Network Rail in the UK has signed a series of framework contracts worth £1.5bn for implementation of railway signalling projects over the next seven years.
The rail operator intends to award the framework contracts to Invensys Rail, Signaling Solutions (SSL) and Atkins to carry out the majority of the signalling renewals and enhancements across England, Scotland and Wales.
The framework agreements are expected to start on 2 April 2012 and will operate for the remaining two years of control period four and can be further extended to cover the whole of control period five.
Network Rail managing director Simon Kirby said the company is continuing to drive down the costs of Britain's railway and is committed to meeting tough efficiency targets.
"As the number of passengers and companies that rely on Britain's railway continues to rise, the safety-critical systems we use to run a safe and efficient railway are more important than ever," Kirby said.
The new frameworks appoint both a primary and secondary supplier for each area, which provides an alternative in each area if the primary supplier does not have the necessary capacity. The agreements also provide the option to competitively tender up to 20% of the predicted workload each year.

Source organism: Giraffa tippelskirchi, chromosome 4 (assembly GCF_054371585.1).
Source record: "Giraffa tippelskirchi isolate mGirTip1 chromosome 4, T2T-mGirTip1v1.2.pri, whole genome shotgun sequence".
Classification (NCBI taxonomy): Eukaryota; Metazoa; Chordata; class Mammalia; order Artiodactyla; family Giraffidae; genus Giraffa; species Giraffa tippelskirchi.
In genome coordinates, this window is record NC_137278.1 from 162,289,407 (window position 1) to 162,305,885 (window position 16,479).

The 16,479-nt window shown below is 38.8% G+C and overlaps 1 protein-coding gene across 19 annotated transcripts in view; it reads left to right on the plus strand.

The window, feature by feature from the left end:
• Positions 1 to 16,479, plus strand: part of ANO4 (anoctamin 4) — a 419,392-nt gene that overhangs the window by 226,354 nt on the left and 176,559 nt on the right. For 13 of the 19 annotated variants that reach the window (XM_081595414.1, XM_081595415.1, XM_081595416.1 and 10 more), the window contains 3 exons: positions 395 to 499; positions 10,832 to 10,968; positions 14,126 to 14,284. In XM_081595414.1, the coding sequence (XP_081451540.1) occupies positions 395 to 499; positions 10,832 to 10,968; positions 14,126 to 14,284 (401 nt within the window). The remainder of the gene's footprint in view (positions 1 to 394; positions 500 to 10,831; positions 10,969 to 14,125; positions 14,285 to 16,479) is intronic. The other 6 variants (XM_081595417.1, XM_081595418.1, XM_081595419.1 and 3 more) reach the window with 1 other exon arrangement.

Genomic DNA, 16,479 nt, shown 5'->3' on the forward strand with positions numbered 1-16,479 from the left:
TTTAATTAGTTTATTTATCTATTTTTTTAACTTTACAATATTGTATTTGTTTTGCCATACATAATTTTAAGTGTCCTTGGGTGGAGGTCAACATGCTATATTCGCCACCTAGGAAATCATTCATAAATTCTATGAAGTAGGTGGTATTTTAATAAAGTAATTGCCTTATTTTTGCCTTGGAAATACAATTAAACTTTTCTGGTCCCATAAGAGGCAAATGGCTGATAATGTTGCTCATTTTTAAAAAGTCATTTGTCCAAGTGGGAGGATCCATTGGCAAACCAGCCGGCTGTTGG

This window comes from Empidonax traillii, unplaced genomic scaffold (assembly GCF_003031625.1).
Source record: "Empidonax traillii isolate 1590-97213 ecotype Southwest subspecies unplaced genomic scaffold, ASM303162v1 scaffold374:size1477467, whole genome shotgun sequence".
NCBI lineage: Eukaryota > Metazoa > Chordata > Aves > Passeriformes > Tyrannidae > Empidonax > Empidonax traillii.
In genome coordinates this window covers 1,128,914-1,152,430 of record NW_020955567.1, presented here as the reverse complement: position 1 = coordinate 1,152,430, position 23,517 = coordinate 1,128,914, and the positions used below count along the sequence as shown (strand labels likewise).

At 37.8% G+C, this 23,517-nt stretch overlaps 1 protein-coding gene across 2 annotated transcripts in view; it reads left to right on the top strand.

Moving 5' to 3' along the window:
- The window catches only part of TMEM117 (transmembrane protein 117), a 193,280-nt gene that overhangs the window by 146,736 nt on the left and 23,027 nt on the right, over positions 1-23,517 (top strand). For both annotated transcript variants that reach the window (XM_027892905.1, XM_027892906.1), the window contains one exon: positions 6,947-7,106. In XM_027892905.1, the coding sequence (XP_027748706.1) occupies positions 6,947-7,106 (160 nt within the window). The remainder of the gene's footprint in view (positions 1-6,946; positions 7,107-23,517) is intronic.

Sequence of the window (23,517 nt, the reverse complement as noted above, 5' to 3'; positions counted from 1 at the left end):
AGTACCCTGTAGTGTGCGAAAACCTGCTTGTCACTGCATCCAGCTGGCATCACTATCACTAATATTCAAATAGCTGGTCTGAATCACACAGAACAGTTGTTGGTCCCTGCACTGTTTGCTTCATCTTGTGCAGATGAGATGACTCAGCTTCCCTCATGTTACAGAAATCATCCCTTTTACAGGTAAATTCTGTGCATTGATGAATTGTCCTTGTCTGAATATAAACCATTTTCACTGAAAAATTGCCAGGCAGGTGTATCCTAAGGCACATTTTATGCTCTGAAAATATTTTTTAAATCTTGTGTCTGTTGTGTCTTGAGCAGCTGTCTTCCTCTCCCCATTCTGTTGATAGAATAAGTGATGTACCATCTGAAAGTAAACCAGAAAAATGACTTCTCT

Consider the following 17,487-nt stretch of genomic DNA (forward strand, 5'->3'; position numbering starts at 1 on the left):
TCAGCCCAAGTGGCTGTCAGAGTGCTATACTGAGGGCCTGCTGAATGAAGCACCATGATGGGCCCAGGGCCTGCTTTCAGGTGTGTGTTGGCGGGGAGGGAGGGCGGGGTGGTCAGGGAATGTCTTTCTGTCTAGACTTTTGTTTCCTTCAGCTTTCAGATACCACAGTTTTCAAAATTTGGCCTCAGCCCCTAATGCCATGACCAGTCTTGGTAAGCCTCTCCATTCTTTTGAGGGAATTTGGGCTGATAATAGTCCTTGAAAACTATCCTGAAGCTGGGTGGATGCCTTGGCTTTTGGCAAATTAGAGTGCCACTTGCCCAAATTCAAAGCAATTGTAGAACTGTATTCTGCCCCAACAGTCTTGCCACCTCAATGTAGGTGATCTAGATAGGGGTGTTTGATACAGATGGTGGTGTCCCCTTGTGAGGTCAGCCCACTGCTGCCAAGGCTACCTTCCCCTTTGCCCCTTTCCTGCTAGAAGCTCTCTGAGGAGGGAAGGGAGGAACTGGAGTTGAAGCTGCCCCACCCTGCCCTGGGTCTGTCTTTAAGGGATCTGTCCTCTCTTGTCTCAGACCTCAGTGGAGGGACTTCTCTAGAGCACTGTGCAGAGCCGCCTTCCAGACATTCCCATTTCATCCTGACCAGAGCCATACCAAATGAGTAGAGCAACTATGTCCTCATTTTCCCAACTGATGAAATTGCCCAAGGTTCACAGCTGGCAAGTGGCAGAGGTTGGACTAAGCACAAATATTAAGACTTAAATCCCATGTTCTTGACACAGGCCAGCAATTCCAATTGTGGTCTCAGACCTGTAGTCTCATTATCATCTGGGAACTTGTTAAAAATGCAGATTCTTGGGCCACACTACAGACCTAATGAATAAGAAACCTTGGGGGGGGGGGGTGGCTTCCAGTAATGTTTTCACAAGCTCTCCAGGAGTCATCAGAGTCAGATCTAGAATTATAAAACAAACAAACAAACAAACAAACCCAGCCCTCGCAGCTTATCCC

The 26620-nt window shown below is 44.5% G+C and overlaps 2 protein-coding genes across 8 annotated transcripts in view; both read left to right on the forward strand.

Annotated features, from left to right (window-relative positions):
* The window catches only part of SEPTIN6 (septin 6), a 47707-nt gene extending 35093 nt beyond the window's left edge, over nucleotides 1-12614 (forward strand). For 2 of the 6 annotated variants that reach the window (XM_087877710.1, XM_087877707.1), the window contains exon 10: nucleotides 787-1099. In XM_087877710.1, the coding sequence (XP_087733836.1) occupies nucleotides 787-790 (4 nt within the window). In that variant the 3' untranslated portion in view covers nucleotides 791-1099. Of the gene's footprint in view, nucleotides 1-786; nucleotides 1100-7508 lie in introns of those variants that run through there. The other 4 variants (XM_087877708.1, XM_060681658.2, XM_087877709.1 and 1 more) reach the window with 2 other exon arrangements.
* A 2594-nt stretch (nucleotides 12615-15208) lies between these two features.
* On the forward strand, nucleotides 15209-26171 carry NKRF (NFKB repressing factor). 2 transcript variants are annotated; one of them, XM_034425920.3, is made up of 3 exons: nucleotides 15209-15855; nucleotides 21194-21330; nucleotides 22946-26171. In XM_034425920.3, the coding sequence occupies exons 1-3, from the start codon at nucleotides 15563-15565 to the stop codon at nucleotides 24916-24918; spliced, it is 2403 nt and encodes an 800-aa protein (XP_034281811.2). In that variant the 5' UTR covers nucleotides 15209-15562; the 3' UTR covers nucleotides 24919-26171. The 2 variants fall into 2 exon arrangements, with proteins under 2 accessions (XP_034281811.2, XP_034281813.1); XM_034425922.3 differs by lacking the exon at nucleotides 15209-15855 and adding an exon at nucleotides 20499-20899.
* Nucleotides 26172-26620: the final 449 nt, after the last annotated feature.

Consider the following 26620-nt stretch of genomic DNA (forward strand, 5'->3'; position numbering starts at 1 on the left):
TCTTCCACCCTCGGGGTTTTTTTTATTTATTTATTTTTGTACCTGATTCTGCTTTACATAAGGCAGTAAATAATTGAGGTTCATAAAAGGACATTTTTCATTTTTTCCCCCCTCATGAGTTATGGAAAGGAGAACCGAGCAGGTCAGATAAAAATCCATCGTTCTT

Under the agreement, SSL will be involved in seven of the eight geographical regions covered by Network Rail's £1.5bn, seven year programme called New Signalling Frameworks.
In three of these regions - Central East, Great Western Inner and Great Western Outer - SSL is primary supplier and in four geographical regions - Scotland, Central West, Wales & West and Kent & Anglia - SSL is secondary supplier.
SSL will deliver enhanced train control systems and new collaborative methods of working, which are intended to help Network Rail reduce costs. Network Rail noted that the contracts form part of a wider strategy putting greater focus on partnership with its suppliers and restructuring the way it delivers capital projects, as well as encouraging collaborative working to deliver the necessary efficiencies.
Integrated design teams and a reduction in man-marking will remove costly duplication of effort, while smoothing of peaks and troughs in the rail operator's work bank will allow better use of suppliers' resources, according to Network Rail.
Caption: Invensys Rail, Signaling Solutions and Atkins will carry out signalling system improvement across England, Scotland and Wales. Photo: Network Rail.